Thirst for Thought

Written By Chiropractic Health and Wellness on February 1, 2010

Thirst for Thought:

On Thursday of last week, journalists around the world were happily reporting on a 16-year-old Haitian girl who had survived many days under an immense pile of rubble created by the devastating January 12th earthquake. She had been isolated in the concrete cavity for 15 days. After being rescued, doctors reported that she was very happy but extremely dehydrated. The brave young woman certainly owes her life to the relentless rescue team. However, if it was not for the bath water that provided Darlene Etienne with a few small drinks, the story might have ended sadly.

The tragedy in Haiti is causing many people to evaluate their own mortality and be thankful for their health and safety. For the 16-year-old girl rescued from the rubble, the difference between life and death was a sip or two of dirty bath water. Most of us are aware of the nourishment that water provides to our bodies; it is the lifeblood that keeps our cells, organs and tissues functioning with success. Yet many of us take for granted the fact that a gulp of healthy, revitalizing water is as close as the nearest faucet. Instead, we choose to drink coffee in the morning, soda with lunch and milk with dinner. We even elect to give our children sippycups filled with sugary juices instead of pure and refreshing water.

Availability of drinkable water is actually a significant global issue.  While 70% of the earth's surface is covered by water, only 3% is fresh water, and only 1% is considered drinkable.  Not only is water in shorter supply than we might think, but it also plays a significant role in human mortality each year.  A 2006 study indicated that approximately 1.1 billion people lack proper drinking water and that waterborne disease accounts for approximately 1.8 million deaths per year.  The leading cause of death among children is dehydration from diarrhea caused by waterborne disease.  We can be very thankful that we live in an area so blessed with abundant, drinkable water.

Our bodies crave water; at infancy our bodies are comprised of approximately 80% water and that percentage drops slightly to 70% when we reach adulthood. Scientific evidence regarding how much water we should be drinking is surprisingly sparse.  Human needs for water depend upon climate, activity and diet.  What is clear is that you should drink enough water so that you are urinating at least 4 times per day and the color of your urine should be light yellow.  For most adult males this amounts to 2-3 liters per day, and for women it amounts to 1-2 liters per day.  Many people have the misconception that when they drink beverages such as soda, tea and coffee, it counts towards their daily water quota. The truth is that, while these beverages do contain a lot of water, they also contain caffeine, which acts as a diuretic, causing the body to lose total body water and become dehydrated.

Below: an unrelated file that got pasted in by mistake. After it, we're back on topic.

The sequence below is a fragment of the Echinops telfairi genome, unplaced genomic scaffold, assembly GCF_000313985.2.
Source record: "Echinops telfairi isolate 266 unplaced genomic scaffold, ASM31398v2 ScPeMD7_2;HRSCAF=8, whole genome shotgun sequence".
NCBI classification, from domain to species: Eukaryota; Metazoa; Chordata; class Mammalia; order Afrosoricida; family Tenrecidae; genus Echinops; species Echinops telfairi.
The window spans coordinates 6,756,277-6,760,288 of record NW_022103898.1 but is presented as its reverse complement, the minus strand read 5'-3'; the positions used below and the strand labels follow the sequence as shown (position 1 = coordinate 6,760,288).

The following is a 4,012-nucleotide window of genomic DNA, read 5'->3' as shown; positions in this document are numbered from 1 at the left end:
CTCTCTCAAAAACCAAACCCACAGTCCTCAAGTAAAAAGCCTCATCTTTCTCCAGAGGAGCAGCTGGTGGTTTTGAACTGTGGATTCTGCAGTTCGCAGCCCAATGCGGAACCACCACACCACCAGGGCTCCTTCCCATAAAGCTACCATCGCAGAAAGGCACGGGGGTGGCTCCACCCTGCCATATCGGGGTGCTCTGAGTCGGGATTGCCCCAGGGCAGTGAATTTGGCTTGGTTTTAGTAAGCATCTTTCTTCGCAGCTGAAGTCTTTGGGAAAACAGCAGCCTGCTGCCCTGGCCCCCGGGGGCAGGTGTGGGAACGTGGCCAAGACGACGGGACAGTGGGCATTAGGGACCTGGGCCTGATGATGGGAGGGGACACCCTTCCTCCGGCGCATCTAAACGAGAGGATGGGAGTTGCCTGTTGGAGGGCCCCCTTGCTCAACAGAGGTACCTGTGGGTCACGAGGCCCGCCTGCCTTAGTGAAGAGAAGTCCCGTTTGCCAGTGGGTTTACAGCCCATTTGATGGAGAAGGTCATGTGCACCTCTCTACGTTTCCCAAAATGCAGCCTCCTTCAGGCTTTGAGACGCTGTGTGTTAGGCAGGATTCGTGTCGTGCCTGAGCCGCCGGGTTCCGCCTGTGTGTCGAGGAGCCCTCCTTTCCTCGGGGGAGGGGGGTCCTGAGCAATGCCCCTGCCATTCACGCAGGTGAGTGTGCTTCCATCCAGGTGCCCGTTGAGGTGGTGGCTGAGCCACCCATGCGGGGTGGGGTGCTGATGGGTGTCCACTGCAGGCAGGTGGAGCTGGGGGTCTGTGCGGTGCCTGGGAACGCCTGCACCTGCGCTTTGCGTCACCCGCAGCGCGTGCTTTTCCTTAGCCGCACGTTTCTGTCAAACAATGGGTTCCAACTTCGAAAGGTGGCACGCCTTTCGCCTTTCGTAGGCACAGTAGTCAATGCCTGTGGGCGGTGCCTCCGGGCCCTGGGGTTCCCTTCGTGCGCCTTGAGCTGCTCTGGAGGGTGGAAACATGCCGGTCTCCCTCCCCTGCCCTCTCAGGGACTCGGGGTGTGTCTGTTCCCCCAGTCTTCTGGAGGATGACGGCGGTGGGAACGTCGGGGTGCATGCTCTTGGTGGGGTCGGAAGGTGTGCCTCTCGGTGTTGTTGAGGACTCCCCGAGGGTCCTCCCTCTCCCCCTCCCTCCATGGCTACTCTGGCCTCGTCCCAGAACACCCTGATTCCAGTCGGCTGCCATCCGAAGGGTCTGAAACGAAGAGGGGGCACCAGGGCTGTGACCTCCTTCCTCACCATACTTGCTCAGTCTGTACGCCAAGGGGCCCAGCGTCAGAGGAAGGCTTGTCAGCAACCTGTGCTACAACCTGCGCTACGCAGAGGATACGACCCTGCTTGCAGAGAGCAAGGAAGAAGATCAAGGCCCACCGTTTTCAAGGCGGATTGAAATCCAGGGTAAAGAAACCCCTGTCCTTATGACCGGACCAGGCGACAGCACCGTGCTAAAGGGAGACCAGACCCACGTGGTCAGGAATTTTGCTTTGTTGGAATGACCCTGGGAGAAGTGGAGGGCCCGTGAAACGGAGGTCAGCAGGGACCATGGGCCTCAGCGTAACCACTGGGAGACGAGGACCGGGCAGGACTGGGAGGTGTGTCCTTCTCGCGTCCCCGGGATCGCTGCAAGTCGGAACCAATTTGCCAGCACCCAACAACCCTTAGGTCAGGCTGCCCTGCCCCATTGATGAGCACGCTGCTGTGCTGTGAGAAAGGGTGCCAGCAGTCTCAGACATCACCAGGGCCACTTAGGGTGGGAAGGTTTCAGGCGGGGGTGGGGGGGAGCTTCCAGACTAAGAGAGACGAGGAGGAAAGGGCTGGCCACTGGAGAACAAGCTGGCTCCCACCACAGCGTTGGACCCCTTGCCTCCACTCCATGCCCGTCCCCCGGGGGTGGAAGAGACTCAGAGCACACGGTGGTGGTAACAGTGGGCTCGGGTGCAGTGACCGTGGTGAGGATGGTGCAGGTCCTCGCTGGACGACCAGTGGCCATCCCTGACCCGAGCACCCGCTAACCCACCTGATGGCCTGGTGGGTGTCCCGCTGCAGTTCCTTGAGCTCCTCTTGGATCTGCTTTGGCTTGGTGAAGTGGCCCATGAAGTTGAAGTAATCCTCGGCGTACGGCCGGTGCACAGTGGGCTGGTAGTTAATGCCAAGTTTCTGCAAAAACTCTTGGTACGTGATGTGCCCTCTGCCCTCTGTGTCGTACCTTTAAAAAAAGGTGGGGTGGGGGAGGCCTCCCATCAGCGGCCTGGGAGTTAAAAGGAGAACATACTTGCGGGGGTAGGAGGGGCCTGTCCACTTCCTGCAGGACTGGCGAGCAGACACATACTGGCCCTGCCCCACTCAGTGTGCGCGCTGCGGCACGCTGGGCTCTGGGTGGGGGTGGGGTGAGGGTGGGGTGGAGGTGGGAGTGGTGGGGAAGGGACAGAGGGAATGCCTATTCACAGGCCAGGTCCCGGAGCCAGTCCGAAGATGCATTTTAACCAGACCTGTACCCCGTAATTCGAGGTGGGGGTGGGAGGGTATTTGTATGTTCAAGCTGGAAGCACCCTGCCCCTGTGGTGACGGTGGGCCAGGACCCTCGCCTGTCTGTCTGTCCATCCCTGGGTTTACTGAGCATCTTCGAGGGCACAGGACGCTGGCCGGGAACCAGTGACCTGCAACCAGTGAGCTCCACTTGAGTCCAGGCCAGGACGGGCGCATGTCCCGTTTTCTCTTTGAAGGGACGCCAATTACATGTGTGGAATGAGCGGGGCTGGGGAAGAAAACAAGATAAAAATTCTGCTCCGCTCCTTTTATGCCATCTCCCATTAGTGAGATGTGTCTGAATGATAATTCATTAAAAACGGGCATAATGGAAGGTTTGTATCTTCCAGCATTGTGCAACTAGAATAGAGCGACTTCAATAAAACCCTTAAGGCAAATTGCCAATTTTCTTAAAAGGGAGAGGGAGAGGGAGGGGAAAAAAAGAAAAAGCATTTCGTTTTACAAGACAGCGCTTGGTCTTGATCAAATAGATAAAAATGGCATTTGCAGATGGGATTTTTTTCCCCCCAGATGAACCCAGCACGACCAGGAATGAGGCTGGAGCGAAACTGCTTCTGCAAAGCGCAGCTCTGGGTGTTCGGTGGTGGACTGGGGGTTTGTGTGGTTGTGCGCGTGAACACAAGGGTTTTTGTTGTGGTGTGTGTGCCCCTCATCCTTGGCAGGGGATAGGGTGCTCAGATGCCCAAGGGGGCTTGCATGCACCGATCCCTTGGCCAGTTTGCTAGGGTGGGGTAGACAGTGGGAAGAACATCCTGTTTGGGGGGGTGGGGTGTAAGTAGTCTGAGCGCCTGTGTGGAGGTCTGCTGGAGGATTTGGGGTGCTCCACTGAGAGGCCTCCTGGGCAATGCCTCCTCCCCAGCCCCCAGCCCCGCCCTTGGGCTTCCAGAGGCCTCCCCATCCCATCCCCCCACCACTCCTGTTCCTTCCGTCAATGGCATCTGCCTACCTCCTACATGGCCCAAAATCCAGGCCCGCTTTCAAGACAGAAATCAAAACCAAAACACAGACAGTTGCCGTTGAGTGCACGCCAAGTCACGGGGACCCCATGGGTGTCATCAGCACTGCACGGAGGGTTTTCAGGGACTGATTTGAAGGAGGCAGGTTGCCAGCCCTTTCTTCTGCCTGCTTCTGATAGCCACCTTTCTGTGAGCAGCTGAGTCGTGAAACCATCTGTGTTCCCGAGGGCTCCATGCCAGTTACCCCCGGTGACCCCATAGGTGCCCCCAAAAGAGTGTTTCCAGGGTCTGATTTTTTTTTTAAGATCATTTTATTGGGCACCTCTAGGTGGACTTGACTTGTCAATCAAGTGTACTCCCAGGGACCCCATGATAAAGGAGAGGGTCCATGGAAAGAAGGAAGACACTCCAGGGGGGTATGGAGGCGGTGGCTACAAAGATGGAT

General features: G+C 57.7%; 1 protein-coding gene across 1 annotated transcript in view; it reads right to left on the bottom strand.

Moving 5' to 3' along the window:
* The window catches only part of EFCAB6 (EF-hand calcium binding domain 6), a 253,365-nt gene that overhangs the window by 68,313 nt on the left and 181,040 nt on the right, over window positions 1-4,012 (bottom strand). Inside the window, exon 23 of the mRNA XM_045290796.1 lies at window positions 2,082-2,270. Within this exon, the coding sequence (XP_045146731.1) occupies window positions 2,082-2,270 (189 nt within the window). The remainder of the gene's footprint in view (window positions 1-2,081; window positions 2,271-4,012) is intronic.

One of the reasons why water is so important to our bodies is that it can help reduce the concentration of toxins traveling around in the bloodstream. What happens when sensitive organs, such as your eyes, are exposed to a harmful chemical? The first thing you will do is to rinse your eyes out with water. Why is this? Because the solution to pollution is dilution! Toxins are pollutants in your body and have the capability of causing a lot of damage. When we drink proper amounts of water, we dilute the toxins in our bloodstream and help flush out the dangerous particles.      

A lot of people find water unappealing to the taste buds, and the fact that they have to consume so much (up to 100 oz of water per day depending on your weight) causes many to avoid the task altogether. Instead of ignoring our body's request for a rinsing, there are things we can do to make drinking water easier and more appealing:

 Add lemon to the liquid for a refreshing citrus kick.
 Keep your water in a larger vessel so you do not have to go for a fill up so often.
 Write notes to remind yourself to refill your refreshment.
 Avoid other beverages options; do not even keep them in the house!

Drinking water is one of the easiest, cheapest and most important things we can do to better our health and function. The tragedy in Haiti reminds many of us of how fortunate we are to have easy access to clean and safe drinking water. So don't waste any more time. Go to the faucet and pour yourself a cool glass of crisp, refreshing water and enjoy. Cheers!

Yours in Health,

Morgan Pink
Community Relations